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ECO 40 : Investigations on the bioconcentrations of xenobiotics in the freshwater amphipod Hyalella Azteca and inter-laboratory comparison of a new BCF test protocol.

The identification and scientific assessment of compounds that bioaccumulate in organisms and biomagnify in food webs are important aspects in the regulation of chemicals in several jurisdictions, such as Regulation (EC) No 1107/2009, the Regulation on classification, labelling and packaging of substances and mixtures, and the Regulation concerning the Registration, Evaluation, Authorisation and Restriction of Chemicals (REACH).

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ECO39: Review, ring-test and guidance for TKTD modelling

The additional information and insight gained through the application of toxicokinetic-toxicodynamic (TKTD) modelling can strengthen the environmental risk assessment of chemicals, such as those applied in consumer products or plant protection products (PPPs). For the endpoint survival the most suitable and powerful tool is currently the General Unified Threshold model of Survival (GUTS), which consists of two complimentary models: GUTS-SD (stochastic death) and GUTS-IT (individual tolerance).

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AIMT7: RVis – Open Access PBPK Modelling Platform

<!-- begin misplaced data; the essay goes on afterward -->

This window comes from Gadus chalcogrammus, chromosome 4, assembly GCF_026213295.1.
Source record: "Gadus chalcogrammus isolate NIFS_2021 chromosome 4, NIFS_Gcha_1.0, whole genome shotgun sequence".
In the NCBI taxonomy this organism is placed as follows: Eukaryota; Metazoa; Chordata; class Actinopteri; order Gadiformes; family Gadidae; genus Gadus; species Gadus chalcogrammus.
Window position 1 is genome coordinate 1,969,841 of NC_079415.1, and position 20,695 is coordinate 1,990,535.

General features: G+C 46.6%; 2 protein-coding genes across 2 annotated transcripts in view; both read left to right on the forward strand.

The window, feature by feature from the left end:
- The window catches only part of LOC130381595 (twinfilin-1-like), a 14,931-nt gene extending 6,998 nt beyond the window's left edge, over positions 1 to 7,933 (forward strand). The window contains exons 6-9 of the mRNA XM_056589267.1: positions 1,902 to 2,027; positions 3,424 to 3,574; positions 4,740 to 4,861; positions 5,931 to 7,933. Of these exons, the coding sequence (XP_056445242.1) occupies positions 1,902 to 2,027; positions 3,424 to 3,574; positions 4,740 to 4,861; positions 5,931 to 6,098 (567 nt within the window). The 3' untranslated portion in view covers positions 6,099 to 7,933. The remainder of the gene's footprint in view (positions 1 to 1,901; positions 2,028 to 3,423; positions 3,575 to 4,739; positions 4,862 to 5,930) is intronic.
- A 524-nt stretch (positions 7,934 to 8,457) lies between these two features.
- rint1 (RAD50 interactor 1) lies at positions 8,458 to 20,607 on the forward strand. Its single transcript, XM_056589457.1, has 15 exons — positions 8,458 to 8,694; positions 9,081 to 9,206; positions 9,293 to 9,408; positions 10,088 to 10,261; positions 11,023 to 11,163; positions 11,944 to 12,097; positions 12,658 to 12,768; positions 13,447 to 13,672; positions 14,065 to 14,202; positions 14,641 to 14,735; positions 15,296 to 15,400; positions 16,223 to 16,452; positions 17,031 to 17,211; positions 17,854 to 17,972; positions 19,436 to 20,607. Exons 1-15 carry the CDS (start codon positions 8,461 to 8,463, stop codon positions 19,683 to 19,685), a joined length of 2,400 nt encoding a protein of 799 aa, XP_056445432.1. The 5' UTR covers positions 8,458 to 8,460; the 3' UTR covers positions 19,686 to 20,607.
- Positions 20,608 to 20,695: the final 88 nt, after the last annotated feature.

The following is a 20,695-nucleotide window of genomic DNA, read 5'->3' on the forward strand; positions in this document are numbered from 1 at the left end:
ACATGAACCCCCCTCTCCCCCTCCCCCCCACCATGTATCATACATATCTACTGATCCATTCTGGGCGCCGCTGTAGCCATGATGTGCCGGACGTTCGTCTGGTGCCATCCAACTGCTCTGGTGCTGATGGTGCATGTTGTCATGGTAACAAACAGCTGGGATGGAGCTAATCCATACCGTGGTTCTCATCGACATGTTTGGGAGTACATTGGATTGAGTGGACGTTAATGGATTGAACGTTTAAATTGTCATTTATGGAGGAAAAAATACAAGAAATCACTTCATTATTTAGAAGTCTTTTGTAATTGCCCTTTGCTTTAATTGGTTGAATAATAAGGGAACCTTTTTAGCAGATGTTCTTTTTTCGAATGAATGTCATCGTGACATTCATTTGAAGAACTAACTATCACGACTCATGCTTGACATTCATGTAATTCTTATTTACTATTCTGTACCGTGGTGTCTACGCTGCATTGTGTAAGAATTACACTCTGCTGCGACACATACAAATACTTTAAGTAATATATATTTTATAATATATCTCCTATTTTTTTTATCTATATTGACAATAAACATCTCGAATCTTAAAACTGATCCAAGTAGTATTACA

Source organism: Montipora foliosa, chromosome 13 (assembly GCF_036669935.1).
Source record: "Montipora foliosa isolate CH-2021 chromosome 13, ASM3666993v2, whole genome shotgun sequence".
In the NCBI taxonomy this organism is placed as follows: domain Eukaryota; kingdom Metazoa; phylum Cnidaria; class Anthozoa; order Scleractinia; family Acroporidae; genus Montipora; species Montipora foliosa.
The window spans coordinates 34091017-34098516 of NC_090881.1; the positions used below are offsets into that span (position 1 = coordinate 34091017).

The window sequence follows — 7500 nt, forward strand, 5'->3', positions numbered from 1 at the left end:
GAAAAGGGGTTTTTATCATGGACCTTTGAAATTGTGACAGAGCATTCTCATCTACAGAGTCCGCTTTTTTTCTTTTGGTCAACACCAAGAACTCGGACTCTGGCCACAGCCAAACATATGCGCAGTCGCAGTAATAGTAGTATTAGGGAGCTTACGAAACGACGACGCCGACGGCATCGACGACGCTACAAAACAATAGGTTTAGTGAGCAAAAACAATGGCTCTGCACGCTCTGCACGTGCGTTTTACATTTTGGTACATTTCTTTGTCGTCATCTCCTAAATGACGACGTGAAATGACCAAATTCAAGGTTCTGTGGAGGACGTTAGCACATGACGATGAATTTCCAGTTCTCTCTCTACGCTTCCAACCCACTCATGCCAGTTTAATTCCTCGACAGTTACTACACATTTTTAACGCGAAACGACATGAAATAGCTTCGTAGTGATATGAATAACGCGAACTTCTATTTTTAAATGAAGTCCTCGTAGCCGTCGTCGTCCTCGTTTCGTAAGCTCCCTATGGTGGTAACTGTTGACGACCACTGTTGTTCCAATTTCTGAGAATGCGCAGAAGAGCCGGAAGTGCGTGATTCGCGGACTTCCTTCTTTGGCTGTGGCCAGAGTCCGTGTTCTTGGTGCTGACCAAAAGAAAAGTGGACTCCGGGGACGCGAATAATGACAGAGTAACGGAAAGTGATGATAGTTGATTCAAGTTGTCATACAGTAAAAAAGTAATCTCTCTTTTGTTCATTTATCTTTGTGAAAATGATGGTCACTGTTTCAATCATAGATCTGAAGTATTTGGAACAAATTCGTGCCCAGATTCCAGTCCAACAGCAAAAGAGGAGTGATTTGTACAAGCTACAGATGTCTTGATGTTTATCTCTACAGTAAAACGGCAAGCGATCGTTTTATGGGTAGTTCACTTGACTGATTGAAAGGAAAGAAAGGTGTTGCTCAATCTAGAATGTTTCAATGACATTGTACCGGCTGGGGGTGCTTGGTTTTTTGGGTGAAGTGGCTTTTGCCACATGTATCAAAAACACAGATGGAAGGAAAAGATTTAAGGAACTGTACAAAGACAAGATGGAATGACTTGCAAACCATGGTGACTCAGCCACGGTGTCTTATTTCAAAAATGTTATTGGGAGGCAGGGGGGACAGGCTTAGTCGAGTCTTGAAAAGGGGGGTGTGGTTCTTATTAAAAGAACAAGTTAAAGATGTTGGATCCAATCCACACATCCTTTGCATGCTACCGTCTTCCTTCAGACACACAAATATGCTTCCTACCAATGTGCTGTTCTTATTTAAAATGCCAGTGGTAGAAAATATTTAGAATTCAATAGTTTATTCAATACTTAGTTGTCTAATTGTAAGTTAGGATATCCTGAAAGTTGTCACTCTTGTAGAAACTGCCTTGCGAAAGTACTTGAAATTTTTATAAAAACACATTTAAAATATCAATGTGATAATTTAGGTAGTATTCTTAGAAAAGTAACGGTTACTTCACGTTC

The objective of this project is to further develop RVis, a prototype application for the analysis of structure and performance of physiologically based pharmacokinetic (PBPK), and other models, written in the free, open source syntax R or C++. The overall aim is to extend, improve and to provide more features and make them more robust.

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B19: Extrapolating the Applicability of Worker Exposure Measurement Data

The purpose of this project is to develop criteria and examples (case studies) that can be applied to evaluate if exposure measurements for a given substance(s) and use scenario(s) might be reasonably representative for another substance used in the same or similar manner, as well as for the same substance in other use scenarios. The goal is to develop a pragmatic and agreed process for incorporating existing exposure measurement data on chemical substances (that have been obtained experimentally as opposed to modelled estimates) into worker exposure assessments that are typically undertaken in support of chemicals regulations.